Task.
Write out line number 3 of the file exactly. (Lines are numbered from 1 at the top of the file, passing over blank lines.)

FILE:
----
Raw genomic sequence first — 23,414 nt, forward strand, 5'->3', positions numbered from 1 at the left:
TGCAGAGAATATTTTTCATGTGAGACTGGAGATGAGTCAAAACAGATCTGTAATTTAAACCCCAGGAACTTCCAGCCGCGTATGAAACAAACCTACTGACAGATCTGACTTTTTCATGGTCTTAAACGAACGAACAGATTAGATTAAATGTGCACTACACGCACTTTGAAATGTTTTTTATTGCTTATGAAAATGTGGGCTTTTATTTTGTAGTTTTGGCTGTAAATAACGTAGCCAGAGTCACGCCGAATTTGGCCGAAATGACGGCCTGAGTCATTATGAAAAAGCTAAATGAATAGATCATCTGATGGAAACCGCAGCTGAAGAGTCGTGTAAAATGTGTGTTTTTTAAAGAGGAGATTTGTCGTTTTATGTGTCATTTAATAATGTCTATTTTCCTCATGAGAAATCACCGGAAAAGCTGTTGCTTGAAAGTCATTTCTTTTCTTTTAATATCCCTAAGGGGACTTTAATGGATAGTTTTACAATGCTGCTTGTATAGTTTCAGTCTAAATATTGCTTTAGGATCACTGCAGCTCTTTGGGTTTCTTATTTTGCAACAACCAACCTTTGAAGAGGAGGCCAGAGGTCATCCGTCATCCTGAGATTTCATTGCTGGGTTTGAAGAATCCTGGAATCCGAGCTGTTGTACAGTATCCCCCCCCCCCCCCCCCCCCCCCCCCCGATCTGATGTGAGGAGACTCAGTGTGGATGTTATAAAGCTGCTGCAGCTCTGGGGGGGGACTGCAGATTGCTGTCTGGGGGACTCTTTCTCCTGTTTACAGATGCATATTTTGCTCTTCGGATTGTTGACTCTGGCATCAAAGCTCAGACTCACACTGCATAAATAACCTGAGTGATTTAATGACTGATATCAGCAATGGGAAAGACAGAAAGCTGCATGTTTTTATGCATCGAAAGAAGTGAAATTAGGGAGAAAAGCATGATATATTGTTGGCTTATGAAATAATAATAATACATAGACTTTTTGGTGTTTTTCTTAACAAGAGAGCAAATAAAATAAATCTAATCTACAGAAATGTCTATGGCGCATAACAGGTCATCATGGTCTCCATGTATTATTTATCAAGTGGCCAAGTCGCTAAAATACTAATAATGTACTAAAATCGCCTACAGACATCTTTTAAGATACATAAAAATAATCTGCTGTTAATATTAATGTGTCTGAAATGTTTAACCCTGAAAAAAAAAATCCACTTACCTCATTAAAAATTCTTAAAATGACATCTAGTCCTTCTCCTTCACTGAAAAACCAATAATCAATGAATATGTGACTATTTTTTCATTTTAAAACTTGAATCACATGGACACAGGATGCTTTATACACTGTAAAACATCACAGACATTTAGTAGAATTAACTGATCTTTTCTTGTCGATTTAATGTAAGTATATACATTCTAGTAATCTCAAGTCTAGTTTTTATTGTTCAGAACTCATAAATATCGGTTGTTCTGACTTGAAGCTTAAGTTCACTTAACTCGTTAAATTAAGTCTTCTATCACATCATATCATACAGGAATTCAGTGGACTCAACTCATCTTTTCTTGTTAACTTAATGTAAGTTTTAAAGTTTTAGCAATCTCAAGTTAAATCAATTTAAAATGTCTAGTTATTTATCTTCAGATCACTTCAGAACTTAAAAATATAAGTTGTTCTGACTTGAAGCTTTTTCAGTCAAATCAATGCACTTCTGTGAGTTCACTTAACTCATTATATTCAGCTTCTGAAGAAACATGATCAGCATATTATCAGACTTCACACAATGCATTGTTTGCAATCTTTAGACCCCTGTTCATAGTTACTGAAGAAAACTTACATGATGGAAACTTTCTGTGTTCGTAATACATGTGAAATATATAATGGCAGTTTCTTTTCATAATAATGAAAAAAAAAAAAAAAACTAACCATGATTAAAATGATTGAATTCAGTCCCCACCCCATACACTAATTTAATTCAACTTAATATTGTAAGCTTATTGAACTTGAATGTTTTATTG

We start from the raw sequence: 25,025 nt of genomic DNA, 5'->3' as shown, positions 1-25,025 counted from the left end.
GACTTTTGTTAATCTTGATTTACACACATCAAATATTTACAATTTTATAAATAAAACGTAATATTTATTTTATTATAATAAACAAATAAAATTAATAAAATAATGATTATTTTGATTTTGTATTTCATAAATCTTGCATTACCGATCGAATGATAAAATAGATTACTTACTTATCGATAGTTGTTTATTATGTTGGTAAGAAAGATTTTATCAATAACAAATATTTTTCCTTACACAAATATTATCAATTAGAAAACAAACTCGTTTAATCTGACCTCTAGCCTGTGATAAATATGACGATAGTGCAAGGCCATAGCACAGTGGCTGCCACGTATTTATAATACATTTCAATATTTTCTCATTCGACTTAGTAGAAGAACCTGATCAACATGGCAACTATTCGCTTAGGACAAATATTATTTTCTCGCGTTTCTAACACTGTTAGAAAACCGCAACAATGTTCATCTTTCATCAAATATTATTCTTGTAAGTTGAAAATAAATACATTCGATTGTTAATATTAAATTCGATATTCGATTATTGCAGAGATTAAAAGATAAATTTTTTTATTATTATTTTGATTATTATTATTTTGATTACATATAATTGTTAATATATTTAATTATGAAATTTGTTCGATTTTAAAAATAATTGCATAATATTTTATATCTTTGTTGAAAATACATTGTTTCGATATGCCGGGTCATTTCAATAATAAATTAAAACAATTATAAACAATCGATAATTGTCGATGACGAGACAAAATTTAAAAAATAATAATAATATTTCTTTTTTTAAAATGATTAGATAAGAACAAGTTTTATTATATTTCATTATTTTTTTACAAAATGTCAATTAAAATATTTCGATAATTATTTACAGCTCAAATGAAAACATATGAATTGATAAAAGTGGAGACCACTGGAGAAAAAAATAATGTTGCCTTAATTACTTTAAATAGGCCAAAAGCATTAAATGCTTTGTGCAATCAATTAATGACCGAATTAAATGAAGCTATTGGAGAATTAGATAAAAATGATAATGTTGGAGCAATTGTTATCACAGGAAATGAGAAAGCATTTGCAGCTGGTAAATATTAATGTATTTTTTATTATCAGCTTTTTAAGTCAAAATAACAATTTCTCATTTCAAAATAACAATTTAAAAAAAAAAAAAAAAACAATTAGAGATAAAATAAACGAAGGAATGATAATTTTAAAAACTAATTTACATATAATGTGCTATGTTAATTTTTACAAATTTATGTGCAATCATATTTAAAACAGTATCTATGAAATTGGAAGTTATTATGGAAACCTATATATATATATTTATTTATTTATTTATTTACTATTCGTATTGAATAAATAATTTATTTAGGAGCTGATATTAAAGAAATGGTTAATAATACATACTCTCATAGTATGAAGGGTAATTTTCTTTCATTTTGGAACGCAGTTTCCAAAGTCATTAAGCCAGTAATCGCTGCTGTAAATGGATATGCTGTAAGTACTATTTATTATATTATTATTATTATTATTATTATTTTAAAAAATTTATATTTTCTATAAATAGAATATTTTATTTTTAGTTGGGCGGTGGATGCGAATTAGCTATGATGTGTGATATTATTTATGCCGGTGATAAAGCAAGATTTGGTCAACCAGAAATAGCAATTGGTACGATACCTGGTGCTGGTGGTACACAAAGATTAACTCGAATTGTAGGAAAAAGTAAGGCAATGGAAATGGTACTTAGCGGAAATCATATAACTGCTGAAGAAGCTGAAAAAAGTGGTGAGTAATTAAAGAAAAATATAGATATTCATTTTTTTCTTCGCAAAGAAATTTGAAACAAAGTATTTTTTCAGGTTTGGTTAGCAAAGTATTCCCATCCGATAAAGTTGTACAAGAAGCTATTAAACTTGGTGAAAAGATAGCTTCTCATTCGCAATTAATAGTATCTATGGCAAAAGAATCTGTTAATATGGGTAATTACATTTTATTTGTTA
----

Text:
We start from the raw sequence: 25,025 nt of genomic DNA, 5'->3' as shown, positions 1-25,025 counted from the left end.